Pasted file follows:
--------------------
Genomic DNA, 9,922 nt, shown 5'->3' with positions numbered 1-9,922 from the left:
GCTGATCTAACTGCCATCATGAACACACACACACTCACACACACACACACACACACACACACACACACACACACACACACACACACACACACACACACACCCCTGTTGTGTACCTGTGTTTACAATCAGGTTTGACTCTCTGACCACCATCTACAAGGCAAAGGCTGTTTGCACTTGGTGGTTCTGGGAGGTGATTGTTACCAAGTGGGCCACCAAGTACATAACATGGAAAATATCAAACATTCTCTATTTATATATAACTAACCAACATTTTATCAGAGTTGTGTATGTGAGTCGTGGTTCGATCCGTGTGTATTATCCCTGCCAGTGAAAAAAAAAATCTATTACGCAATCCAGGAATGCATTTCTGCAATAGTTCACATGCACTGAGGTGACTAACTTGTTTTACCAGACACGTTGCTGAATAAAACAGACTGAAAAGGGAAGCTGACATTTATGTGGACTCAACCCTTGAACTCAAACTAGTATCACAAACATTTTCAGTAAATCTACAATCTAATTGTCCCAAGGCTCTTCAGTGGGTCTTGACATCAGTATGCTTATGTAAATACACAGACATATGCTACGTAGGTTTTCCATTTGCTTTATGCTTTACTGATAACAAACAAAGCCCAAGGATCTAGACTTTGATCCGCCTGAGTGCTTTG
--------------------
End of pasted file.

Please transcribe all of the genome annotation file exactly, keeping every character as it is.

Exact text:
Genomic DNA, 9,922 nt, shown 5'->3' with positions numbered 1-9,922 from the left:
GCTGATCTAACTGCCATCATGAACACACACACACTCACACACACACACACACACACACACACACACACACACACACACACACACACACACACACACACACCCCTGTTGTGTACCTGTGTTTACAATCAGGTTTGACTCTCTGACCACCATCTACAAGGCAAAGGCTGTTTGCACTTGGTGGTTCTGGGAGGTGATTGTTACCAAGTGGGCCACCAAGTACATAACATGGAAAATATCAAACATTCTCTATTTATATATAACTAACCAACATTTTATCAGAGTTGTGTATGTGAGTCGTGGTTCGATCCGTGTGTATTATCCCTGCCAGTGAAAAAAAAAATCTATTACGCAATCCAGGAATGCATTTCTGCAATAGTTCACATGCACTGAGGTGACTAACTTGTTTTACCAGACACGTTGCTGAATAAAACAGACTGAAAAGGGAAGCTGACATTTATGTGGACTCAACCCTTGAACTCAAACTAGTATCACAAACATTTTCAGTAAATCTACAATCTAATTGTCCCAAGGCTCTTCAGTGGGTCTTGACATCAGTATGCTTATGTAAATACACAGACATATGCTACGTAGGTTTTCCATTTGCTTTATGCTTTACTGATAACAAACAAAGCCCAAGGATCTAGACTTTGATCCGCCTGAGTGCTTTG